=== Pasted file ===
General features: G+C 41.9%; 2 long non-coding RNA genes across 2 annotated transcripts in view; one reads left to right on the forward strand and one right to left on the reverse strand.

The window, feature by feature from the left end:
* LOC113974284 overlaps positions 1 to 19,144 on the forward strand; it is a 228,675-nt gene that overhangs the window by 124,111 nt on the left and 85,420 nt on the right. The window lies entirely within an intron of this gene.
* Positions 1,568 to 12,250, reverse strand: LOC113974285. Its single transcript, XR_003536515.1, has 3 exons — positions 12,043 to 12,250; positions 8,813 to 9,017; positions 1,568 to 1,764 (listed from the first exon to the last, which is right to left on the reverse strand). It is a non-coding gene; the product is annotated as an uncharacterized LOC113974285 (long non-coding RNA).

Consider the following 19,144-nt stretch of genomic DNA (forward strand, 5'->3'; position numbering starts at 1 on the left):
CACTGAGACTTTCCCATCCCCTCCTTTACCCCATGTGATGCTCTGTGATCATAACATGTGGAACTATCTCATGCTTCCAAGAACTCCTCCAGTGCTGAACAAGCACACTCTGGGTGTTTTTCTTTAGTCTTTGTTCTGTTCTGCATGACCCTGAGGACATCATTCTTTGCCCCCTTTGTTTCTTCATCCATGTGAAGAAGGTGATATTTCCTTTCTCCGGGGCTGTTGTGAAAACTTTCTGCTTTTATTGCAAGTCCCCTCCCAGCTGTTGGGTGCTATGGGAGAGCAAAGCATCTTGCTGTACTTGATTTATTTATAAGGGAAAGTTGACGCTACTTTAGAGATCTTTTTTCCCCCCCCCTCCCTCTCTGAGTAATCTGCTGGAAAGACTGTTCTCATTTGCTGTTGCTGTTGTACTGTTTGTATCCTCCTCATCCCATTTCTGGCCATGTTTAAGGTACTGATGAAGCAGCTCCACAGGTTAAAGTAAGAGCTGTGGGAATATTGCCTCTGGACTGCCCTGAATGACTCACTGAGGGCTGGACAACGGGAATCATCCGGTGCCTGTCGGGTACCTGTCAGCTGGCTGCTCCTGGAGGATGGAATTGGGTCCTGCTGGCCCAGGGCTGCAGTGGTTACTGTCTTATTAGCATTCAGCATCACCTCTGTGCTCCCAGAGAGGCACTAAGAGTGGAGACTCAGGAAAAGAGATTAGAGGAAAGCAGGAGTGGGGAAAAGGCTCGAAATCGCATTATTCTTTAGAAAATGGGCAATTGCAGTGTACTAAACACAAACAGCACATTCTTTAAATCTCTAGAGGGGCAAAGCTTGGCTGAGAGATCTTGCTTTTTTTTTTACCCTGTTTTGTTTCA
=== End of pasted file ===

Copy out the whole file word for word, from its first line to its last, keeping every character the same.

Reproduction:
General features: G+C 41.9%; 2 long non-coding RNA genes across 2 annotated transcripts in view; one reads left to right on the forward strand and one right to left on the reverse strand.

The window, feature by feature from the left end:
* LOC113974284 overlaps positions 1 to 19,144 on the forward strand; it is a 228,675-nt gene that overhangs the window by 124,111 nt on the left and 85,420 nt on the right. The window lies entirely within an intron of this gene.
* Positions 1,568 to 12,250, reverse strand: LOC113974285. Its single transcript, XR_003536515.1, has 3 exons — positions 12,043 to 12,250; positions 8,813 to 9,017; positions 1,568 to 1,764 (listed from the first exon to the last, which is right to left on the reverse strand). It is a non-coding gene; the product is annotated as an uncharacterized LOC113974285 (long non-coding RNA).

Consider the following 19,144-nt stretch of genomic DNA (forward strand, 5'->3'; position numbering starts at 1 on the left):
CACTGAGACTTTCCCATCCCCTCCTTTACCCCATGTGATGCTCTGTGATCATAACATGTGGAACTATCTCATGCTTCCAAGAACTCCTCCAGTGCTGAACAAGCACACTCTGGGTGTTTTTCTTTAGTCTTTGTTCTGTTCTGCATGACCCTGAGGACATCATTCTTTGCCCCCTTTGTTTCTTCATCCATGTGAAGAAGGTGATATTTCCTTTCTCCGGGGCTGTTGTGAAAACTTTCTGCTTTTATTGCAAGTCCCCTCCCAGCTGTTGGGTGCTATGGGAGAGCAAAGCATCTTGCTGTACTTGATTTATTTATAAGGGAAAGTTGACGCTACTTTAGAGATCTTTTTTCCCCCCCCCTCCCTCTCTGAGTAATCTGCTGGAAAGACTGTTCTCATTTGCTGTTGCTGTTGTACTGTTTGTATCCTCCTCATCCCATTTCTGGCCATGTTTAAGGTACTGATGAAGCAGCTCCACAGGTTAAAGTAAGAGCTGTGGGAATATTGCCTCTGGACTGCCCTGAATGACTCACTGAGGGCTGGACAACGGGAATCATCCGGTGCCTGTCGGGTACCTGTCAGCTGGCTGCTCCTGGAGGATGGAATTGGGTCCTGCTGGCCCAGGGCTGCAGTGGTTACTGTCTTATTAGCATTCAGCATCACCTCTGTGCTCCCAGAGAGGCACTAAGAGTGGAGACTCAGGAAAAGAGATTAGAGGAAAGCAGGAGTGGGGAAAAGGCTCGAAATCGCATTATTCTTTAGAAAATGGGCAATTGCAGTGTACTAAACACAAACAGCACATTCTTTAAATCTCTAGAGGGGCAAAGCTTGGCTGAGAGATCTTGCTTTTTTTTTTACCCTGTTTTGTTTCA